Chaotic hypothesis/timing event

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    Mathematical models for time evolution can be differential equations whose solutions represent motions developing in continuous time \(t\) or, often, maps whose \(n\)-th iterate represents motions developing at discrete integer times \(n\). The point representing the state of the system at time \(t\) is denoted \(S_tx\) in the continuous time models or, at the \(n\)-th observation, \(S^n\xi\) in the discrete time models. Here \(x,\xi\) will be points on a manifold \(X\) or \(\Xi\) respectively, called the phase space, or the space of the states, of the system.

    The connection between the two representations of motions is illustrated by means of the following notion of ``timing event.

    Physical observations are always performed at discrete times: i.e. when some special, prefixed, timing event occurs, typically when the state of the system is in a set \(\Xi\subset X\) and triggers the action of a ``measurement apparatus, e.g. shooting a picture after noting the position of a clock arm. If \(\Xi\) comprises the collection of the timing events, i.e. of the states \(\xi\) of the system which induce the act of measurement, motion of the system can also be represented as a map \(\xi\to S\xi\) defined on \(\Xi\).

    For this reason mathematical models are often maps which associate with a timing event \(\xi\), i.e. a point \(\xi\) in the manifold \(\Xi\) of the measurement inducing events, the next timing event \(S\xi\).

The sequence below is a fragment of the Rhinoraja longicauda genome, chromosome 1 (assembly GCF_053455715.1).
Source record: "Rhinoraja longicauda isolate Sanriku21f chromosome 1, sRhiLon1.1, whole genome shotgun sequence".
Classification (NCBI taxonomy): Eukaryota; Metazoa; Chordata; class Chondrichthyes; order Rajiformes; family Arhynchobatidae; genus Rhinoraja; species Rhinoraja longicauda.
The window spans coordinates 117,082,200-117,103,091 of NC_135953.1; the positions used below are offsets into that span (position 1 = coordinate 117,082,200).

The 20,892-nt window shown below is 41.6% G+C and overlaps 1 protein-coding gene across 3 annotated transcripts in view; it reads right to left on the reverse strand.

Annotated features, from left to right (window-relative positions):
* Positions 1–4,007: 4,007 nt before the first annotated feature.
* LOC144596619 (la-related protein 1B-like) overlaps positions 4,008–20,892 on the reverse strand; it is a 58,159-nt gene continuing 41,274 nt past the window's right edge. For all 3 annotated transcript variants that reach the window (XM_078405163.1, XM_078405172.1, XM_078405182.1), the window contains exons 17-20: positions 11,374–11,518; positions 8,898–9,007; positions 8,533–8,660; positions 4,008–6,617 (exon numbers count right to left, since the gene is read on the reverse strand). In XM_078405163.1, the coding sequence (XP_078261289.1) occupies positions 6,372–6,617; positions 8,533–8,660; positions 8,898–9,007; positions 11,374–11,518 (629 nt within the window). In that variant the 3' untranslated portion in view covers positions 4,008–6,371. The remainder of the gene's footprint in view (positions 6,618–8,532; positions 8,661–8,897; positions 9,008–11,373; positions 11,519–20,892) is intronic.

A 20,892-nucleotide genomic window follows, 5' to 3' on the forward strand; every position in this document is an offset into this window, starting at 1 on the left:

If the system motions also admit a continuous time representation on a space of states \(X\supset\Xi\) then there will be a simple relation between the evolution in continuous time \(x\to S_tx\) and the discrete representation \(\xi\to S^n\xi\) in discrete integer times \(n\), between successive timing events, namely \(S\xi\equiv S_{\tau(\xi)}\xi\), if \(\tau(\xi)\) is the time elapsing between the timing event \(\xi\) and the subsequent one \(S\xi\)

    The discrete time representation is particularly useful mathematically in cases in which the continuous evolution shows singularities: the latter can be avoided by choosing timing events which occur when the point representing the system is not singular nor too close to a singularity (when the physical measurements become difficult or impossible).

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